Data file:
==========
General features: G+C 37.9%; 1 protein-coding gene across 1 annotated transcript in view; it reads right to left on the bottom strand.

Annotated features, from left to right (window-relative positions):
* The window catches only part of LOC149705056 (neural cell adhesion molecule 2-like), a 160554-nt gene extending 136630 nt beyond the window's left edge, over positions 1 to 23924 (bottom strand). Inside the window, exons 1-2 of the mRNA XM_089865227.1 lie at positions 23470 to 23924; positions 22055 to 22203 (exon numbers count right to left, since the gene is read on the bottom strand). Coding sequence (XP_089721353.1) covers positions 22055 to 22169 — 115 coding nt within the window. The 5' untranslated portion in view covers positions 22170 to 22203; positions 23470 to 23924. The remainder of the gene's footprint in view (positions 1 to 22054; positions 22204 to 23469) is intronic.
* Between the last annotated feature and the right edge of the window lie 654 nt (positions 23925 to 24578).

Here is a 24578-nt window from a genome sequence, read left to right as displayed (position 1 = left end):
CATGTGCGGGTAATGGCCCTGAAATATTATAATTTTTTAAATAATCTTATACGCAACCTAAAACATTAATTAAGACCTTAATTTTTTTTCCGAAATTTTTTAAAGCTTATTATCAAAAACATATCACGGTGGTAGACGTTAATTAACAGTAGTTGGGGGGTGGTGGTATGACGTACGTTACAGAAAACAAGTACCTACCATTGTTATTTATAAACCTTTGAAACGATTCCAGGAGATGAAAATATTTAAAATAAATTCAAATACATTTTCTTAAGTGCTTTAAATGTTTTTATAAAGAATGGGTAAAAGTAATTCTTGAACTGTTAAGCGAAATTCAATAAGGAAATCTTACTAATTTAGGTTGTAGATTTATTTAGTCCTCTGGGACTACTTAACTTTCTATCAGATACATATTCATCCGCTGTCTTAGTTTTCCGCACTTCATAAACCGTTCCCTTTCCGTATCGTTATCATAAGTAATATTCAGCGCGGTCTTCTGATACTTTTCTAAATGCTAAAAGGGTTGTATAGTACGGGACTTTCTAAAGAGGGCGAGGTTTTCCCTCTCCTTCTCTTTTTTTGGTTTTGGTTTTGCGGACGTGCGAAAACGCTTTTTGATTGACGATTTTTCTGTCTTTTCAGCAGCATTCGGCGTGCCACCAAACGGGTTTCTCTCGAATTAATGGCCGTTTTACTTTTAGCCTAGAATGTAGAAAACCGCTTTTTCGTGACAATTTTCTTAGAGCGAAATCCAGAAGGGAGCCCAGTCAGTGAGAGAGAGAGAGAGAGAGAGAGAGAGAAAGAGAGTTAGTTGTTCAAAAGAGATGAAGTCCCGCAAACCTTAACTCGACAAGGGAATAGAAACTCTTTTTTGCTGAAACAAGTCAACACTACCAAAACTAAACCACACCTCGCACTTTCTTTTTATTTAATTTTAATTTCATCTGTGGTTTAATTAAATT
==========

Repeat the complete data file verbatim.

General features: G+C 37.9%; 1 protein-coding gene across 1 annotated transcript in view; it reads right to left on the bottom strand.

Annotated features, from left to right (window-relative positions):
* The window catches only part of LOC149705056 (neural cell adhesion molecule 2-like), a 160554-nt gene extending 136630 nt beyond the window's left edge, over positions 1 to 23924 (bottom strand). Inside the window, exons 1-2 of the mRNA XM_089865227.1 lie at positions 23470 to 23924; positions 22055 to 22203 (exon numbers count right to left, since the gene is read on the bottom strand). Coding sequence (XP_089721353.1) covers positions 22055 to 22169 — 115 coding nt within the window. The 5' untranslated portion in view covers positions 22170 to 22203; positions 23470 to 23924. The remainder of the gene's footprint in view (positions 1 to 22054; positions 22204 to 23469) is intronic.
* Between the last annotated feature and the right edge of the window lie 654 nt (positions 23925 to 24578).

Here is a 24578-nt window from a genome sequence, read left to right as displayed (position 1 = left end):
CATGTGCGGGTAATGGCCCTGAAATATTATAATTTTTTAAATAATCTTATACGCAACCTAAAACATTAATTAAGACCTTAATTTTTTTTCCGAAATTTTTTAAAGCTTATTATCAAAAACATATCACGGTGGTAGACGTTAATTAACAGTAGTTGGGGGGTGGTGGTATGACGTACGTTACAGAAAACAAGTACCTACCATTGTTATTTATAAACCTTTGAAACGATTCCAGGAGATGAAAATATTTAAAATAAATTCAAATACATTTTCTTAAGTGCTTTAAATGTTTTTATAAAGAATGGGTAAAAGTAATTCTTGAACTGTTAAGCGAAATTCAATAAGGAAATCTTACTAATTTAGGTTGTAGATTTATTTAGTCCTCTGGGACTACTTAACTTTCTATCAGATACATATTCATCCGCTGTCTTAGTTTTCCGCACTTCATAAACCGTTCCCTTTCCGTATCGTTATCATAAGTAATATTCAGCGCGGTCTTCTGATACTTTTCTAAATGCTAAAAGGGTTGTATAGTACGGGACTTTCTAAAGAGGGCGAGGTTTTCCCTCTCCTTCTCTTTTTTTGGTTTTGGTTTTGCGGACGTGCGAAAACGCTTTTTGATTGACGATTTTTCTGTCTTTTCAGCAGCATTCGGCGTGCCACCAAACGGGTTTCTCTCGAATTAATGGCCGTTTTACTTTTAGCCTAGAATGTAGAAAACCGCTTTTTCGTGACAATTTTCTTAGAGCGAAATCCAGAAGGGAGCCCAGTCAGTGAGAGAGAGAGAGAGAGAGAGAGAGAGAAAGAGAGTTAGTTGTTCAAAAGAGATGAAGTCCCGCAAACCTTAACTCGACAAGGGAATAGAAACTCTTTTTTGCTGAAACAAGTCAACACTACCAAAACTAAACCACACCTCGCACTTTCTTTTTATTTAATTTTAATTTCATCTGTGGTTTAATTAAATT